Share pick-up logistics, defined in terms of location and time, were very important. Many participants noted that they had selected their CSA based on its location, or had switched CSAs to increase convenience. While a few members had their share delivered directly to their home or workplace, most utilized pick-up sites located along regular travel routes or collected their produce on the farm. Few people travelled more than three miles to get their share, except in Vermont where distances to distribution locations were slightly farther (maximum 15 miles).
CSA members expressed some demand for recreational farm experiences. Some parents said that they preferred on-farm CSA pick-up because it provided an enjoyable outing for their children. There was minimal interest among interviewed members in sharing the burden of farm labor, with members often citing time as a barrier to greater involvement in the community aspect of CSA.


CSA members had varied opinions about price. A few indicated that they participated in part because it was a more affordable way to access organic vegetables while others noted that they found the CSA to be expensive. Some said that they used payment plans to space out their payments. Less than half could recall precisely what they had paid for their share, but expressed a willingness to pay $28.35 ± $7.80 on average per week which corresponded well with the actual prices paid by those who could remember. No one said that they felt that their CSA was unfairly priced.
When considering price and travel times relative to the supermarket, CSA members indicated interest in participating in a CSA for which there was a price saving (Table 3, Panel a). All members were willing to purchase the CSA share when there was a discount of at least 10% and the added distance to pick up the CSA share was no more than 5 min. Within CSA discount level, however, members responded differently depending upon the additional travel time involved. For a discount of 30 percent, 95–100% of members wanted to participate irrespective of travel time; whereas, when the discount was only five or 10 percent, members were significantly less interested if it involved 15 more minutes of travel time.
When CSA was priced higher than the supermarket, the largest price premium that most members were willing to accept was 20% (Table 3, Panel b), and there were no significant differences across travel times within CSA premium level. However, within relative travel time levels, premium prices were associated with willingness to participate; for example, if CSA travel time were the same or five minutes closer than the supermarket, significantly more members were willing to pay a 5%, 10%, or 20% premium than were willing to pay a 30% premium. For scenarios that involved CSAs 10 or 15 min closer, all premium levels were equally attractive to members. In fact, seven members indicated a willingness to purchase the CSA share under every price and travel time scenario.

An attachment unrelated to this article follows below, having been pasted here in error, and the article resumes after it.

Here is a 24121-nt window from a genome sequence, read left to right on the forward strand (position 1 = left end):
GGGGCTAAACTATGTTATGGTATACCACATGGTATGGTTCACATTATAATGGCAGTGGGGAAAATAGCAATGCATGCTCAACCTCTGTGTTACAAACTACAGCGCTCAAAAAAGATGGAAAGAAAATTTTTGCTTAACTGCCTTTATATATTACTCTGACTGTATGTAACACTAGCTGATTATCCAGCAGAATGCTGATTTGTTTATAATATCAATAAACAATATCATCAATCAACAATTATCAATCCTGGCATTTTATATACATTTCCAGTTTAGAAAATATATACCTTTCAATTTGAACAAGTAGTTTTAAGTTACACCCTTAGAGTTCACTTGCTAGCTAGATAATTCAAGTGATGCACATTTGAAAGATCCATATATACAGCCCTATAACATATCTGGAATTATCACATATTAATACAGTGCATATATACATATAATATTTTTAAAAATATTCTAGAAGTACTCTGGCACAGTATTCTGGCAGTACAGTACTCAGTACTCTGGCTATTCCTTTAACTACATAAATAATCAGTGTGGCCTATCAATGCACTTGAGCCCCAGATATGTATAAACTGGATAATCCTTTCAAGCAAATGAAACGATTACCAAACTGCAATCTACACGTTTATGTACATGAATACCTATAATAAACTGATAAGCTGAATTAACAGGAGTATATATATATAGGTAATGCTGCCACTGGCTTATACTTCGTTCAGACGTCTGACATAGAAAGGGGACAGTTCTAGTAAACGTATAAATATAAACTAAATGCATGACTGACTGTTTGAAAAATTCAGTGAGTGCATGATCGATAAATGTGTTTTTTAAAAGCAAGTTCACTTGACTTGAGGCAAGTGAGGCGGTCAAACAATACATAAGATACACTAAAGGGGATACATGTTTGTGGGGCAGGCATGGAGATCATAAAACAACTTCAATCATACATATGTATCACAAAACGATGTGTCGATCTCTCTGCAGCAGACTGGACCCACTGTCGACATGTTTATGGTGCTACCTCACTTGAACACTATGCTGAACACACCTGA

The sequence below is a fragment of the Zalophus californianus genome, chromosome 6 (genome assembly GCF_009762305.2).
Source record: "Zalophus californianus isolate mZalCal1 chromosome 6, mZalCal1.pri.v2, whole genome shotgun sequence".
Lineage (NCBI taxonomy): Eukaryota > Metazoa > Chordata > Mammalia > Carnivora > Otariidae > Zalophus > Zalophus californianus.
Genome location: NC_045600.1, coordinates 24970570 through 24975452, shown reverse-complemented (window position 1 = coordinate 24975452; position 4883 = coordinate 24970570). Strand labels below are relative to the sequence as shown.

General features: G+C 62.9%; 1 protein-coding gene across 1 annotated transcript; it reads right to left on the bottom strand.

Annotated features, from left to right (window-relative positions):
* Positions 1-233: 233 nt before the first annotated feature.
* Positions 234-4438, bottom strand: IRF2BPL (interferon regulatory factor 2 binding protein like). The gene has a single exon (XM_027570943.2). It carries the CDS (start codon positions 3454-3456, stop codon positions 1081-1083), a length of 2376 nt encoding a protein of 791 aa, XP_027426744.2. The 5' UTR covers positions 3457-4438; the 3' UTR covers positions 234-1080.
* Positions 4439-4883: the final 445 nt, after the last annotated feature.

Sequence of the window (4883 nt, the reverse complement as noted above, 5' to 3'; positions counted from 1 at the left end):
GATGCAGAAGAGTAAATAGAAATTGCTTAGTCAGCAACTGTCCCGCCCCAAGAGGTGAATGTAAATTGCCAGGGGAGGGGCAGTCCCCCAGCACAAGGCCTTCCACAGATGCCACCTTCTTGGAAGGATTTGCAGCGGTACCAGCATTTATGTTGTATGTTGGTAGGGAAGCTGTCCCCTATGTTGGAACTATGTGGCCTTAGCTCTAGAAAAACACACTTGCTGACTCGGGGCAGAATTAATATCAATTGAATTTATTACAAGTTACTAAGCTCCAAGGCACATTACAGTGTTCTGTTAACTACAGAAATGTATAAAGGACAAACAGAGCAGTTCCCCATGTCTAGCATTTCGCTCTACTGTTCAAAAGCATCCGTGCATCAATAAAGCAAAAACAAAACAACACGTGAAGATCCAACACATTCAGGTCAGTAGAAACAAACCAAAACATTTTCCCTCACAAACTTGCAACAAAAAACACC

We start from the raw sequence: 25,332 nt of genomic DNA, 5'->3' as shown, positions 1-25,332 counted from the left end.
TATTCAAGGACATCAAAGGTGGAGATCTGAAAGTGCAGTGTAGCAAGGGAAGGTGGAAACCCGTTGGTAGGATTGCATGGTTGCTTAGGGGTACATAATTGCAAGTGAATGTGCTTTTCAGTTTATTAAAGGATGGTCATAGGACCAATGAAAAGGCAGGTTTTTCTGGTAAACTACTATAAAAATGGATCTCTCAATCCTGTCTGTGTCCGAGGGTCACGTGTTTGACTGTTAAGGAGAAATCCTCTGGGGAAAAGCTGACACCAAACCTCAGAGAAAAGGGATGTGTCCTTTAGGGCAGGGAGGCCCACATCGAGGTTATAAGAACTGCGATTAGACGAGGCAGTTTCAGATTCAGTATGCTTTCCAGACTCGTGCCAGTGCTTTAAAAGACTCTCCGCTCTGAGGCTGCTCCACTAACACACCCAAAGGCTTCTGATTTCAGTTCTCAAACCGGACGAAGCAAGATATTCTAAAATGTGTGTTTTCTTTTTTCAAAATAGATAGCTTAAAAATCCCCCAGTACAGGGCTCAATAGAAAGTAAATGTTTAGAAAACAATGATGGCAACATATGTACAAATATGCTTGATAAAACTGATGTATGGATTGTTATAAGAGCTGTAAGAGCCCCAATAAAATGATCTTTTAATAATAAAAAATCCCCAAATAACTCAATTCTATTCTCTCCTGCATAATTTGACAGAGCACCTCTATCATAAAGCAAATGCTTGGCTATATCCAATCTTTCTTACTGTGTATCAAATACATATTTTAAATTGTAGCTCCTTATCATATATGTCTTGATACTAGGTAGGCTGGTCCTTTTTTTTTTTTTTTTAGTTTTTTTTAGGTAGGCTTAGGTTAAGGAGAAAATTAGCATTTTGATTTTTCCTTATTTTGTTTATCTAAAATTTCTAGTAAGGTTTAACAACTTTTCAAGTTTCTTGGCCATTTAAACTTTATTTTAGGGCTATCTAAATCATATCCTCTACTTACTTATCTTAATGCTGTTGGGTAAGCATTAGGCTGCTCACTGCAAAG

A few members said that they initially signed up for their CSA in part because they knew their farmer personally. Others discussed learning about CSA from various sources, including discussions with members, brochures, signage, workplace CSA schemes, and referrals from social service providers.
Personal connections were important to members, who often referred to CSA farmers by their first names and shared anecdotes that characterized them as trustworthy and relatable. One member said she appreciated that the farmers appeared to be “thoughtful and conscientious in their processes and methods” and seemed “very transparent and communicative about what they were doing and what their goals were and why they were doing what they were doing” (NC Member 4). Members discussed connecting with the CSA and farmer through farm visits, chats during pick-up, newsletters, and social media.

3.2. CSA Farmers

3.2.1. Farm Profiles and Farmer Motivations

Each farmer who participated in this study organized CSA in a different way (Table 4). CSA often was one of multiple farm-based income streams, with almost all farms also selling at farmers’ markets and/or through wholesale channels. CSA membership ranged from six to over 1200 households. Only seven farmers said that their CSA had a waitlist of prospective members. Most CSA operations distributed shares on the farm as well as through at least one other distribution channel.
Farmers had socially-minded motivations for offering CSA, particularly the desire to improve access to nutritious foods and help people “make a connection” between growing and eating. Those interviewed indicated values relating to community engagement, social justice, public health, and getting in touch with nature and the landscape. Few said that they were raised on farms; most described acquiring farming skills through apprenticeships or informal training. Many claimed to use organic farming methods; few said that they were certified organic. They were nearly united in their ambition for their CSA activities to support positive social change rooted in sustainable community development. For example, one stated that she hoped that her CSA would contribute to “lives improving and becoming healthier in ways beyond just vegetables.” Almost all farmers interviewed operated a for-profit enterprise, but no one identified explicit economic interests as a main motivator for CSA.